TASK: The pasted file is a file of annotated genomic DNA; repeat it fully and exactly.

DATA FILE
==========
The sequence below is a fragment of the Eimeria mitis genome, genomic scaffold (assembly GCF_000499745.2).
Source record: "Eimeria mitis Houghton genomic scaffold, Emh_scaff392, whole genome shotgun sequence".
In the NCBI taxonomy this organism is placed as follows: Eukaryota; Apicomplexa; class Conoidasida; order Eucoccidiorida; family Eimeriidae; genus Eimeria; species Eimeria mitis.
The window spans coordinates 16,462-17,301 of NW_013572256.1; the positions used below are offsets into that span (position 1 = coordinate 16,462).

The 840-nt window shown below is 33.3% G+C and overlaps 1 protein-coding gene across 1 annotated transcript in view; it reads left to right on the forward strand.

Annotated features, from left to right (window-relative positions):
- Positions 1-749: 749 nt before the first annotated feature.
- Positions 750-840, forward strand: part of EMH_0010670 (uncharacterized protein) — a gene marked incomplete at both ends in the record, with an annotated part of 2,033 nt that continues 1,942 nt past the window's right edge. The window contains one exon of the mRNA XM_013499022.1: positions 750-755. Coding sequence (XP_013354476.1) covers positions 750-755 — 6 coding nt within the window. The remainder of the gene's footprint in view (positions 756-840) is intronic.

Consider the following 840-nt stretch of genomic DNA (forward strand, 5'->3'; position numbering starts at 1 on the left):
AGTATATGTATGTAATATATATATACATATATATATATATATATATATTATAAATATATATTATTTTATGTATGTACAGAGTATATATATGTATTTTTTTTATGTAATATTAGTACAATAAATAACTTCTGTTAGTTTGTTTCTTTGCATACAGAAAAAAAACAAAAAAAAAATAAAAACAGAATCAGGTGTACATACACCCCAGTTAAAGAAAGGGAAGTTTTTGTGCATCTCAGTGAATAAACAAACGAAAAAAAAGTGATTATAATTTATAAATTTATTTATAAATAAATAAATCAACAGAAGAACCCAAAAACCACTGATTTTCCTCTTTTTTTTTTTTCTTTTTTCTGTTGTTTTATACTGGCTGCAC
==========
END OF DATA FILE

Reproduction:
The sequence below is a fragment of the Eimeria mitis genome, genomic scaffold (assembly GCF_000499745.2).
Source record: "Eimeria mitis Houghton genomic scaffold, Emh_scaff392, whole genome shotgun sequence".
In the NCBI taxonomy this organism is placed as follows: Eukaryota; Apicomplexa; class Conoidasida; order Eucoccidiorida; family Eimeriidae; genus Eimeria; species Eimeria mitis.
The window spans coordinates 16,462-17,301 of NW_013572256.1; the positions used below are offsets into that span (position 1 = coordinate 16,462).

The 840-nt window shown below is 33.3% G+C and overlaps 1 protein-coding gene across 1 annotated transcript in view; it reads left to right on the forward strand.

Annotated features, from left to right (window-relative positions):
- Positions 1-749: 749 nt before the first annotated feature.
- Positions 750-840, forward strand: part of EMH_0010670 (uncharacterized protein) — a gene marked incomplete at both ends in the record, with an annotated part of 2,033 nt that continues 1,942 nt past the window's right edge. The window contains one exon of the mRNA XM_013499022.1: positions 750-755. Coding sequence (XP_013354476.1) covers positions 750-755 — 6 coding nt within the window. The remainder of the gene's footprint in view (positions 756-840) is intronic.

Consider the following 840-nt stretch of genomic DNA (forward strand, 5'->3'; position numbering starts at 1 on the left):
AGTATATGTATGTAATATATATATACATATATATATATATATATATATTATAAATATATATTATTTTATGTATGTACAGAGTATATATATGTATTTTTTTTATGTAATATTAGTACAATAAATAACTTCTGTTAGTTTGTTTCTTTGCATACAGAAAAAAAACAAAAAAAAAATAAAAACAGAATCAGGTGTACATACACCCCAGTTAAAGAAAGGGAAGTTTTTGTGCATCTCAGTGAATAAACAAACGAAAAAAAAGTGATTATAATTTATAAATTTATTTATAAATAAATAAATCAACAGAAGAACCCAAAAACCACTGATTTTCCTCTTTTTTTTTTTTCTTTTTTCTGTTGTTTTATACTGGCTGCAC